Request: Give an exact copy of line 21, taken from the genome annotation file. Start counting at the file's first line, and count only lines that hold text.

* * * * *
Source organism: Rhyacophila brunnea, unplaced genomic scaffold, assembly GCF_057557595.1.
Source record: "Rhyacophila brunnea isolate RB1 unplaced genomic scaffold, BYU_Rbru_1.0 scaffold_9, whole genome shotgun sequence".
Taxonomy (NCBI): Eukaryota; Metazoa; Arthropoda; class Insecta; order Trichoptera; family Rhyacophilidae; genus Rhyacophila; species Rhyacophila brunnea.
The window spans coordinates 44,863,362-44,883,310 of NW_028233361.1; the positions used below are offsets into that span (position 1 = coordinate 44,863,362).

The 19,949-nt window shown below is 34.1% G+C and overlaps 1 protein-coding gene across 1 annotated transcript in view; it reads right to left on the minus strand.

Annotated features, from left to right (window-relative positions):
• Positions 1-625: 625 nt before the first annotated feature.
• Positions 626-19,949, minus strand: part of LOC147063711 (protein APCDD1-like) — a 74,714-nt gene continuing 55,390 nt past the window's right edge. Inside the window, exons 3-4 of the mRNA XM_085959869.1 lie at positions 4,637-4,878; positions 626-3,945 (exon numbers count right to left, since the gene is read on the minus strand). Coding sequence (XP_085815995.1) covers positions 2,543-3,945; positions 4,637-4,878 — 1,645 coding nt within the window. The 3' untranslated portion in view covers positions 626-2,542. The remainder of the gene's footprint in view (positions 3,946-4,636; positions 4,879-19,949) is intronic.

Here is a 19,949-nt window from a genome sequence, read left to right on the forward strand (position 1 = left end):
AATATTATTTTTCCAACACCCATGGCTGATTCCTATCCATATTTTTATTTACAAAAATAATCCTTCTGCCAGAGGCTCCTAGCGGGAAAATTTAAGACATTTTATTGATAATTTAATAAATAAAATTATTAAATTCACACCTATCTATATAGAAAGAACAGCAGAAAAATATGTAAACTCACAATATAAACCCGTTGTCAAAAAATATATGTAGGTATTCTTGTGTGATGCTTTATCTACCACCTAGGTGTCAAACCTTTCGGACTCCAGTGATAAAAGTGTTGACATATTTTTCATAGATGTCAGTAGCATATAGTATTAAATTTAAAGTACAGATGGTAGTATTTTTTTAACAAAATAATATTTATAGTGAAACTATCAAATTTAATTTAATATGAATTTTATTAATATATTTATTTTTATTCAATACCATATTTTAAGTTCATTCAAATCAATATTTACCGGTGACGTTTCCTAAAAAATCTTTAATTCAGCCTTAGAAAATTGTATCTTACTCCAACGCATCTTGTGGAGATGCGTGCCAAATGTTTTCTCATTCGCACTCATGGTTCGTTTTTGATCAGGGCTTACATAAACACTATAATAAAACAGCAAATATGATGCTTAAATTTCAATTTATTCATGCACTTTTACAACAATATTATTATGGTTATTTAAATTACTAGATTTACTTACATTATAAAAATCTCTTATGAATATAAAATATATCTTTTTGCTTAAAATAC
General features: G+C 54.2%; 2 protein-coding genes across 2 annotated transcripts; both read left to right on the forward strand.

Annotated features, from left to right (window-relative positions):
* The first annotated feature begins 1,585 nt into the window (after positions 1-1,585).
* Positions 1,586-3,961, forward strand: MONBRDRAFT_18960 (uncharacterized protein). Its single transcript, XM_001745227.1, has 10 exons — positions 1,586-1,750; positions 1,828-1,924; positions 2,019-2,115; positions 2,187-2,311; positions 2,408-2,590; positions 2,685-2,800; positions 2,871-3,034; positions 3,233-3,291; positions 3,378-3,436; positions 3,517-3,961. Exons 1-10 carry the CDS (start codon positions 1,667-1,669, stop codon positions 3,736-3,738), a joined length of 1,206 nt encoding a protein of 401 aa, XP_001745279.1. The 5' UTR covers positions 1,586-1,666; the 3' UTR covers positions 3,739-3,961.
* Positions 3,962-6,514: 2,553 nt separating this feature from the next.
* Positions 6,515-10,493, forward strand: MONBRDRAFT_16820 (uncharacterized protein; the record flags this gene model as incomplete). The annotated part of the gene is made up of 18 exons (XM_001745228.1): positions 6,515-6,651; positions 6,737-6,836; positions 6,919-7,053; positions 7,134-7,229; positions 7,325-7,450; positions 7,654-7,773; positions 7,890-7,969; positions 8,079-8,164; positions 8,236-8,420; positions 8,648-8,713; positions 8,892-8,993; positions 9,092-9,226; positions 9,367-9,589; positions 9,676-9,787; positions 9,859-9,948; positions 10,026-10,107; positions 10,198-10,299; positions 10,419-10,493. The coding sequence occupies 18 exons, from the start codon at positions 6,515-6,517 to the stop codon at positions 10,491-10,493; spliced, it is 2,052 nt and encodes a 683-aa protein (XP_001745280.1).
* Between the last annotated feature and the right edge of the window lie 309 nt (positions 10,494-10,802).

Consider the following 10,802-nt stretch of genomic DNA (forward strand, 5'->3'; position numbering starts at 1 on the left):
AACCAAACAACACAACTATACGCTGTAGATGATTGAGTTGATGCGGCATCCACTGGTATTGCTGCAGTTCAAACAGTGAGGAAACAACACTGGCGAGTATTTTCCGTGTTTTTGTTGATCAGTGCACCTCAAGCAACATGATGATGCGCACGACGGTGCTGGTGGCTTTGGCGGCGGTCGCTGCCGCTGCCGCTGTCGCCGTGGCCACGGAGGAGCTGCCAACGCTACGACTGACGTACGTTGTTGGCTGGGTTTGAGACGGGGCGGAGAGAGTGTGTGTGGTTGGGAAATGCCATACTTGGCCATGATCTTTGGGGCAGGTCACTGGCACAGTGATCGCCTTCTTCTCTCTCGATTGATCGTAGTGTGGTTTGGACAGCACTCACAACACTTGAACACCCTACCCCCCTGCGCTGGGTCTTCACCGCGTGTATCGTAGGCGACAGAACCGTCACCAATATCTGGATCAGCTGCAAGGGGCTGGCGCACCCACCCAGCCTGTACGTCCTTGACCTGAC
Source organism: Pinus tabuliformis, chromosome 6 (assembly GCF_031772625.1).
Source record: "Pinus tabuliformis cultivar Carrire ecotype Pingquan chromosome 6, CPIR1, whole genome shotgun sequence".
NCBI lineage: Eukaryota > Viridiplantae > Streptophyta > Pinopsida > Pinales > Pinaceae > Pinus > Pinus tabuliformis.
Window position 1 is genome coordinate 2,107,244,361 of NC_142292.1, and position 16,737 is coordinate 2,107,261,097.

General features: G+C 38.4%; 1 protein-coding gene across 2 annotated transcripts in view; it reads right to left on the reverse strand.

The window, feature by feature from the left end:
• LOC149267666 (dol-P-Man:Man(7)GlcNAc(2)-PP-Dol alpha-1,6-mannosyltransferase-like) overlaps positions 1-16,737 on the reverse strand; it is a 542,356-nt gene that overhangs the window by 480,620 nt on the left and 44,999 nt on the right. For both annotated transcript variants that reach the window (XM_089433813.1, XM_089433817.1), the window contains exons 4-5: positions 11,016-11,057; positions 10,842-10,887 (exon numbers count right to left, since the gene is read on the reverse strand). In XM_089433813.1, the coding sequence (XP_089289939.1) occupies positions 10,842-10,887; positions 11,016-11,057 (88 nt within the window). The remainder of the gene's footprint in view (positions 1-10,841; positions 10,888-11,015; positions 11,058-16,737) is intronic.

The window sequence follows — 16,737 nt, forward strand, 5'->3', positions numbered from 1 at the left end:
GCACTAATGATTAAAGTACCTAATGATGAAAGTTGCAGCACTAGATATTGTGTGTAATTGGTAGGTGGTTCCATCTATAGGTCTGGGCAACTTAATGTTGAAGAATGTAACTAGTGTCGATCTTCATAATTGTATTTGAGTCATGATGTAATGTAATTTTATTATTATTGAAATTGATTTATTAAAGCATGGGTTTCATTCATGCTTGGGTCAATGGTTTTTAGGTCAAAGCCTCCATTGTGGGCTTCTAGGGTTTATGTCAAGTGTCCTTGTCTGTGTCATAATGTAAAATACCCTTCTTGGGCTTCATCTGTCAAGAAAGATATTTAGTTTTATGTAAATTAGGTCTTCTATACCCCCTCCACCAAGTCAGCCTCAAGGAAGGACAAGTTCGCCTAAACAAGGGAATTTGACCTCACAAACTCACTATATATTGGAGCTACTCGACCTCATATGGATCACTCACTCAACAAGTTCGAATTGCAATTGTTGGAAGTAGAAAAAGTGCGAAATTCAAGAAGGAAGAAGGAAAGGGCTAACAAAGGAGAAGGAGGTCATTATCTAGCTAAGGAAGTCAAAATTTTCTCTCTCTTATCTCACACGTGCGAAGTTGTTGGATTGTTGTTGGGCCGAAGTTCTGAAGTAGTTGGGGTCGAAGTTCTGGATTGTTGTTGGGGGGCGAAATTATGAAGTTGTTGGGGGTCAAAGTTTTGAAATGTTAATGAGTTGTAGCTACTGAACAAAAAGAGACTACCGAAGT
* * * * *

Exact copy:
Source record: "Pinus tabuliformis cultivar Carrire ecotype Pingquan chromosome 6, CPIR1, whole genome shotgun sequence".